DENVER — It’s easy to take things for granted, like being able to talk with your doctor when you need to. But what if you couldn’t?  Sometimes the simplest of ideas can make the biggest of differences.

Tim Tyler said he had to learn to cope with losing his hearing after serving in World War II.    “I had ringing in my ears,” Tyler said. “And gradually it got worse or worse over the years.”   He got hearing aids, and learned to read lips.  “It was very helpful,” Tyler said. “You use it unconsciously when you look at people. I can hear a lot better than if I go this way.”  So when Tyler ended up at Presbyterian/St. Luke’s Medical Center battling pneumonia, his doctors wearing traditional face masks made communication a challenge.

So they traded those masks for one with a clear opening at the mouth.   It was an idea the hospital got from one of its bedside nurses, Cindy Schauer. She was struggling to communicate with a patient’s mother, who is hearing impaired.”Throughout the day I would have to step out the room take my mask down,” Schauer said. “Then foam in foam out, do all the sanitary things to get back in isolation. And after 12 hours I was frustrated for the mom. Because I’m like other people might not really try to let them read their lips. Plus it took a lot longer.”  Schauer talked with her daughter, who is hearing impaired, and learned about a clear face mask called “The Communicator.”

“Necessity is the mother of all invention,” said Dr. Anne McIntosh, who developed The Communicator.  McIntosh is also hearing impaired and relies heavily on reading lips to communicate. While in the hospital for more than 24 hours giving birth to her daughter, she was unable to understand her doctors and nurses who were all wearing traditional masks.   “I just remember the fear that came over me during that encounter,” Dr. McIntosh said. “And it was so preventable had simply been able to follow the conversation.”  She wanted to do something about it and came up with an idea; a face mask with a clear window.  “It’s the little things in life that make a difference though right?” Dr. McIntosh said.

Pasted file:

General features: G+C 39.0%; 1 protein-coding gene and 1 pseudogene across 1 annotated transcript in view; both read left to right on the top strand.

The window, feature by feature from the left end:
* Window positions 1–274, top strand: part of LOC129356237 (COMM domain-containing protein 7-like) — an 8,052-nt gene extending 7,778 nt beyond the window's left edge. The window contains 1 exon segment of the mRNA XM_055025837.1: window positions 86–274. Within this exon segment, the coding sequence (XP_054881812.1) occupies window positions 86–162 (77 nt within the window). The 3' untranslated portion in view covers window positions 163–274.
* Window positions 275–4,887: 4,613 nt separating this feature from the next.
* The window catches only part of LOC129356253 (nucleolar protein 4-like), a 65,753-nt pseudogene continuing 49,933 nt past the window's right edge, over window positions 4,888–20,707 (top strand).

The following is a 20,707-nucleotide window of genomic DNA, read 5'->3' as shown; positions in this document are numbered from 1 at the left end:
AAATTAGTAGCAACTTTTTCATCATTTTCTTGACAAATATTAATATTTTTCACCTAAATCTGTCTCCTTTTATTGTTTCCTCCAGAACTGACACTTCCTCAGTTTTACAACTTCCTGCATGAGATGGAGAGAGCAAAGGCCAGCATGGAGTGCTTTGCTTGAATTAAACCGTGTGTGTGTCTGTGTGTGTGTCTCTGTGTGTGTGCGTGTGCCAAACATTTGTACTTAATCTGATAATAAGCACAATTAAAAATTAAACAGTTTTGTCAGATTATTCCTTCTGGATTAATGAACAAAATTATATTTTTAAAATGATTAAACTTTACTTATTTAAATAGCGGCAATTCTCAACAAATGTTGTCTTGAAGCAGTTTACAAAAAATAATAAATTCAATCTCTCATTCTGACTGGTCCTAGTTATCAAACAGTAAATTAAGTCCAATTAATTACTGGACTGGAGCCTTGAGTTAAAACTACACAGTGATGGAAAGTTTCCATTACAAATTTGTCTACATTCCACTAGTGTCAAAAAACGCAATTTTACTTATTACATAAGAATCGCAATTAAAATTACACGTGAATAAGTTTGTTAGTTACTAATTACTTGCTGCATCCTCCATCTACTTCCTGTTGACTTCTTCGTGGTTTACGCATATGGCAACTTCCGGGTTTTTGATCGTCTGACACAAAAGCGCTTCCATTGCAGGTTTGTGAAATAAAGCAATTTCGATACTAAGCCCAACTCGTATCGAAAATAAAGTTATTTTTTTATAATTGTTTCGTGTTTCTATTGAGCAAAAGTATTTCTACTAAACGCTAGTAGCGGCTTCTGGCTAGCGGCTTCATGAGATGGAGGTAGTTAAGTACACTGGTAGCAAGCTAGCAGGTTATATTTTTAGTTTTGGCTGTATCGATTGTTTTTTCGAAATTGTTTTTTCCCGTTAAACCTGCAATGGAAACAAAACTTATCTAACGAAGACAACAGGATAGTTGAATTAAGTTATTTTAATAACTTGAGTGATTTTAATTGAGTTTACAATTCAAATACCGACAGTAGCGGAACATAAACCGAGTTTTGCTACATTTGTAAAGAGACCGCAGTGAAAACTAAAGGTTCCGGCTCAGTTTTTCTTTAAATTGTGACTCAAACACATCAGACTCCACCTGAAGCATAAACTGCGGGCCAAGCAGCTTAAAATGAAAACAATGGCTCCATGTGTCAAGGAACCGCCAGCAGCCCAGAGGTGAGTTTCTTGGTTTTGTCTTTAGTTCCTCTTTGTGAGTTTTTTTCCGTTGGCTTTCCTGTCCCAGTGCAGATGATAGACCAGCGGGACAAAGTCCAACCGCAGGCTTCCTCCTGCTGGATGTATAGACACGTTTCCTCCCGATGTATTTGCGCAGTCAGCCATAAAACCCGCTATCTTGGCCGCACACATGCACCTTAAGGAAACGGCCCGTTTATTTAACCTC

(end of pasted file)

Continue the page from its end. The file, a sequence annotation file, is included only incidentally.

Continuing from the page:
Now, The Communicator is the first FDA approved medical mask of its kind; one Dr. McIntosh believes can change the face of health care.  “The better I can understand what you’re saying to me the better I can respond so that you can help me,” Dr. McIntosh said. “I need to be able to help you so that you as a health care or dental provider can assist me.”  “It’s a great invention,” Tyler said. “Why somebody didn’t think about it before. I don’t know. But I figured it’s a great thing.”

A simple solution, clearing the way for something often taken for granted.

Thanks to everyone at Presbyterian/St. Luke’s Medical Center and especially Cindy Schauer for her support!

If your hospital or practice would like to try out The Communicator and improve communication with patients, contact us